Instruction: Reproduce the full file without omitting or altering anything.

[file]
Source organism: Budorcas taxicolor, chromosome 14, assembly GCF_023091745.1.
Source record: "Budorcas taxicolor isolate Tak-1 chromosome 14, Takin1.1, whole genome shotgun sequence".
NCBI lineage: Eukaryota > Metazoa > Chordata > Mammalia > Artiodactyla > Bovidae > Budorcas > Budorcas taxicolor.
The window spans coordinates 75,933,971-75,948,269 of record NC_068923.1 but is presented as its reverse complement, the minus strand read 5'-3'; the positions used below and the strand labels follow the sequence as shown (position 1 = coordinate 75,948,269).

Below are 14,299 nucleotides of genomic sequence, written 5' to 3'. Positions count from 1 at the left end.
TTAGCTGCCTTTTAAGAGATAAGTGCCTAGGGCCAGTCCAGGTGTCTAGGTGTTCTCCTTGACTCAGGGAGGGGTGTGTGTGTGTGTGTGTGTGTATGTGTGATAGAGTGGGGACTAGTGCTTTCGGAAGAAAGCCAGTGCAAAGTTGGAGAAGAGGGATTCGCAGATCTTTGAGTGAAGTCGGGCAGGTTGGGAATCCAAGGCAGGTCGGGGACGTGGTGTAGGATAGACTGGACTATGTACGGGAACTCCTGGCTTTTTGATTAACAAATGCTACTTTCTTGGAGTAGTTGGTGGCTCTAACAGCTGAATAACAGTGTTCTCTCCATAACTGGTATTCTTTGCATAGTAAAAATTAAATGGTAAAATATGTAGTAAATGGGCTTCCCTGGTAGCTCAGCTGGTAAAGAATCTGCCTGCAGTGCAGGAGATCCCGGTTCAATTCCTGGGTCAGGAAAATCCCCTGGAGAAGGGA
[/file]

Source organism: Budorcas taxicolor, chromosome 14, assembly GCF_023091745.1.
Source record: "Budorcas taxicolor isolate Tak-1 chromosome 14, Takin1.1, whole genome shotgun sequence".
NCBI lineage: Eukaryota > Metazoa > Chordata > Mammalia > Artiodactyla > Bovidae > Budorcas > Budorcas taxicolor.
The window spans coordinates 75,933,971-75,948,269 of record NC_068923.1 but is presented as its reverse complement, the minus strand read 5'-3'; the positions used below and the strand labels follow the sequence as shown (position 1 = coordinate 75,948,269).

Below are 14,299 nucleotides of genomic sequence, written 5' to 3'. Positions count from 1 at the left end.
TTAGCTGCCTTTTAAGAGATAAGTGCCTAGGGCCAGTCCAGGTGTCTAGGTGTTCTCCTTGACTCAGGGAGGGGTGTGTGTGTGTGTGTGTGTGTATGTGTGATAGAGTGGGGACTAGTGCTTTCGGAAGAAAGCCAGTGCAAAGTTGGAGAAGAGGGATTCGCAGATCTTTGAGTGAAGTCGGGCAGGTTGGGAATCCAAGGCAGGTCGGGGACGTGGTGTAGGATAGACTGGACTATGTACGGGAACTCCTGGCTTTTTGATTAACAAATGCTACTTTCTTGGAGTAGTTGGTGGCTCTAACAGCTGAATAACAGTGTTCTCTCCATAACTGGTATTCTTTGCATAGTAAAAATTAAATGGTAAAATATGTAGTAAATGGGCTTCCCTGGTAGCTCAGCTGGTAAAGAATCTGCCTGCAGTGCAGGAGATCCCGGTTCAATTCCTGGGTCAGGAAAATCCCCTGGAGAAGGGA